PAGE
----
A unique blog dedicated to covering the worlds of book publishing and the news media, revealing creative ideas, practical strategies, interesting stories, and provocative opinions. Along the way, discover savvy but entertaining insights on book marketing, public relations, branding, and advertising from a veteran of two decades in the industry of book publishing publicity and marketing.
Sunday, May 20, 2018
Long Live The Writer -- And Words!
feel, when faced with an empty canvas (in the form of a lined yellow pad), that
the words will just come to me and flow out of me, onto the page as if they
were being dictated. I rarely am unsure
of what I’ll write next. It comes
naturally, if not necessarily. I want to
write. I must write. This is my purpose – and pleasure and
words are supposed to get us somewhere – both you, the reader, and me the
writer. The words should help us
understand and appreciate the lives we lead and the world we live in. They help us fill in the blanks, supplement a
life that’s incomplete and a world that often makes no sense.
words have meaning and a past and relevance to one another. There are no unknowns with words. They are predictable. It’s other parts of our world that seem
unknown and unknowable. Words should not
fail us. They are assigned a value and they reflect what we understand,
experience, think, feel, and desire. But
life goes beyond our words and sometimes no combination of existing words can
explain how we feel nor comfort us nor make us any better than we really are.
can lead to fights even wars. They can
lead to death and destruction. They can
also bring people together and tell us what love is all about.
elevate our society and those who read, write, and teach with words should be
our leaders. Without intellect we have
our words get twisted in lies and are abused by marketers, politicians, lawyers, and
desperate people. It’s when we misuse
words and say what we don’t mean that we fall into a trap, where words become
weapons for our enemies.
love to play with words. They don’t just
use them as the building blocks of some magnificent architectural marvel. They toy with words and tinker with them. Writers want to own words, even coin a
few. But really they are merely renting
have access to the same resource as everyone else -- we each can use the same
words, even simultaneously. It’s an
unlimited energy source in the sense that billions of people can use the same
words, with no scarcity of usage. You
using a word doesn’t stop me from using the same word, but, due to copyright
laws, we can’t arrange the same words in the exact same order.
is a limit to how many words exist at any point in time but nothing stops the
writer from making words up and creating a new language. Some of the best books include fake words, some of which would later get adopted by the dictionary.
writer, especially of books, sees words as valuable tools in which he or she
uses to convey ideas, inspiration, information and visions of a better life and
world. The writer knows that there’s a
challenge – for him to say the right thing and for readers to correctly
interpret his intentions; for the reader to feel so moved that the book impacts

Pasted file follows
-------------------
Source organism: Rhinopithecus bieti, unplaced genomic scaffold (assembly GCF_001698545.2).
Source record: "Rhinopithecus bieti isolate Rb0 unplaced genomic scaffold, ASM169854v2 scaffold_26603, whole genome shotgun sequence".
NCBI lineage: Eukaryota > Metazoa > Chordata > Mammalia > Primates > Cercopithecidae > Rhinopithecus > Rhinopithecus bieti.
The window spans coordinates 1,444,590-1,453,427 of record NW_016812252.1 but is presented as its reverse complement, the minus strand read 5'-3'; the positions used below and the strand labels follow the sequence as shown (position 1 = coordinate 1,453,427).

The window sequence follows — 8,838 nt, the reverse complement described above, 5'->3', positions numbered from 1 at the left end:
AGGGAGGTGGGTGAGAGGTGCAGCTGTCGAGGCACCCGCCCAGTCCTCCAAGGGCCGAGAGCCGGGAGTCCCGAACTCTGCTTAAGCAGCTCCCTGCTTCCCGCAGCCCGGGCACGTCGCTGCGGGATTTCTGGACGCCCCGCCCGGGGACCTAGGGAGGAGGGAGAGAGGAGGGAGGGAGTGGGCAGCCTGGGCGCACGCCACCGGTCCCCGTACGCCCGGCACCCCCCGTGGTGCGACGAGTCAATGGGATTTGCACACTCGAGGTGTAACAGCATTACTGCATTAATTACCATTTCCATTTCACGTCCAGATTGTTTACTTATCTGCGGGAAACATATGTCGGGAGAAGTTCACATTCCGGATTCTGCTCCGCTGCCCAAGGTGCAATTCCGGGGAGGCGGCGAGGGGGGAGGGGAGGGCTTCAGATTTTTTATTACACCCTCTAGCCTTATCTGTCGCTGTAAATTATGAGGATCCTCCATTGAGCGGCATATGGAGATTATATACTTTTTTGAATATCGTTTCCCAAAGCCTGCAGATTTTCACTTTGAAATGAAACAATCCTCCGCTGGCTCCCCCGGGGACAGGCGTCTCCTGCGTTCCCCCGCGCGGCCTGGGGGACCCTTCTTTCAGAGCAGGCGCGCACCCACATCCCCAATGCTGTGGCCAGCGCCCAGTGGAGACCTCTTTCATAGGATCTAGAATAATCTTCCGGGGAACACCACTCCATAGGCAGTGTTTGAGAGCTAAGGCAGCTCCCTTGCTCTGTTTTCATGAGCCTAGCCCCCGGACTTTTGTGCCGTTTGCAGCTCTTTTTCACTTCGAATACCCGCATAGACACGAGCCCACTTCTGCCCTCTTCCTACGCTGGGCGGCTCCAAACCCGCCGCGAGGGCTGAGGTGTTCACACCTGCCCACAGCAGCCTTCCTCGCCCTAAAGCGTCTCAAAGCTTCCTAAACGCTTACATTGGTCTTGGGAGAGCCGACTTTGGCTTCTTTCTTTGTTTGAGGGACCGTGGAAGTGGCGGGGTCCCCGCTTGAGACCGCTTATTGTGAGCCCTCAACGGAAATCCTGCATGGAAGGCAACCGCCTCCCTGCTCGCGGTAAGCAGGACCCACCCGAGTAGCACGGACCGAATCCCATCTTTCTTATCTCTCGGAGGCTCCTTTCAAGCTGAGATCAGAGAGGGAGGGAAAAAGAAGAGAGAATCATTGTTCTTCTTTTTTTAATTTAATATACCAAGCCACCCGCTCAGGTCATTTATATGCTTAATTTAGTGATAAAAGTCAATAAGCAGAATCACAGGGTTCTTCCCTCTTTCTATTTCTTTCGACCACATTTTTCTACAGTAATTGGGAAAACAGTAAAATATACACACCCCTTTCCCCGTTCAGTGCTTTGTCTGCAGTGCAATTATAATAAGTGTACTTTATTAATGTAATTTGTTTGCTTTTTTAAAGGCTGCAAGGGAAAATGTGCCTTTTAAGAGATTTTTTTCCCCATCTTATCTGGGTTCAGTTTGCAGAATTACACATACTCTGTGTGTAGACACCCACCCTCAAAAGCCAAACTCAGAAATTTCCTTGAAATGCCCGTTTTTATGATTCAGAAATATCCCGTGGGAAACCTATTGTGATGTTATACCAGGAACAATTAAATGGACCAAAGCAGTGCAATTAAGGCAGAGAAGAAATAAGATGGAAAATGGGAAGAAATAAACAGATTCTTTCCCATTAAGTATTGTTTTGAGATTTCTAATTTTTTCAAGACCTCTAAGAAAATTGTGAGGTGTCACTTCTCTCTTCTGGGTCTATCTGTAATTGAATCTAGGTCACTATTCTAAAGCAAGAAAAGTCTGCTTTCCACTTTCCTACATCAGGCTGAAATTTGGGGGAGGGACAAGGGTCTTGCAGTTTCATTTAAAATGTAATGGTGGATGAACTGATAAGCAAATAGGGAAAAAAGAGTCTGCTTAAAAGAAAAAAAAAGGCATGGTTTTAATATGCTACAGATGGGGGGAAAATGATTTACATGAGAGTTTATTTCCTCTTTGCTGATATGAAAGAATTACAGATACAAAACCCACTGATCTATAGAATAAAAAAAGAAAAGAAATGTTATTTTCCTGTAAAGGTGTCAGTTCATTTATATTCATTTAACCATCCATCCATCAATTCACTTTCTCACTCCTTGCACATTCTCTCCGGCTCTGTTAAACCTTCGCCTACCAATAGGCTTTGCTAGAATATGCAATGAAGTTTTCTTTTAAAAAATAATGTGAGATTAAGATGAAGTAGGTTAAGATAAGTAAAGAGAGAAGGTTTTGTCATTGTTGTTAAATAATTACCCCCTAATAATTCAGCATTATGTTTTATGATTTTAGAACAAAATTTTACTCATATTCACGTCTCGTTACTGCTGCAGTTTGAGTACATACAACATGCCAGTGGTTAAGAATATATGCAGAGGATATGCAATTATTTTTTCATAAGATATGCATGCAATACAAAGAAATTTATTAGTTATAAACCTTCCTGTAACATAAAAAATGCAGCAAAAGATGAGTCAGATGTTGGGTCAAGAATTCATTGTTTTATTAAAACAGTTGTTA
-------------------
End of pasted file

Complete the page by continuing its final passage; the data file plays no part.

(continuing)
his or her life; for that changed individual to make a positive difference in
the lives of others. All of that can
come just from the juxtaposition of words.
live the writer!
One of the earliest best-sellers in
America was Webster’s Spelling Book,
published in 1783. By 1890, 60 million
copies had been sold.
Best Seller Lists – Origins
According to the book. The
Bestseller Code by Jodie Archer and Matthew L. Jockers, the word
“bestseller’ entered the dictionary in the late 18th century, around
the time the first list of books ranked by consumer sales was crafted. They write:
“While it should be a neutral term,
it has developed some connotations that are likely misleading. The literary magazine TheBookman started to
print “Sales of Books during the Month” in 1891 in London and in 1895 in New
York after the International Copyright act of 1891 slowed down the distribution
of cheap pirated copies of British novels.
Until then, no sales statistics had really been possible. From the beginning, the lists – which were
printed in each major city and typically reported the top six sellers of the
month – were about two things that were new to the book world. The bestseller lists were about sales as the
only criterion for inclusion, and a proxy recommendation system for what to
Authors Owning Bookstores
We’ve heard of authors who become
publishers, as more books are self-published than produced by traditional
publishers. But do authors now need to
open bookstores too? Some small presses
recently opened up bookstores, so why not an author? Novelist Alex George (A Good American-Putnam, Setting
Free the Kites-Putnam) and founder of Unbound Book Festival, opened an
indie bookstore in 2018 in Columbia, MO.
It’s a general bookstore that fills the void for an area that’s lacking
According to The Books in America, “The first full-scale advertising campaign
for a book was probably mounted in 1898 with Charles Major’s When Knighthood Was in Flower. Full-page advertisements were displayed in
magazines that compared the author, whose name was not revealed, to such
literary greats as Shakespeare, Scott, Dumas, and others. The public was fascinated, and the publisher
encouraged highly publicized attempts to discover the author’s name. Sales were huge, and the publishing world was
duly impressed. Advertising was here to
stay, and without the publishing industry firmly entered the twentieth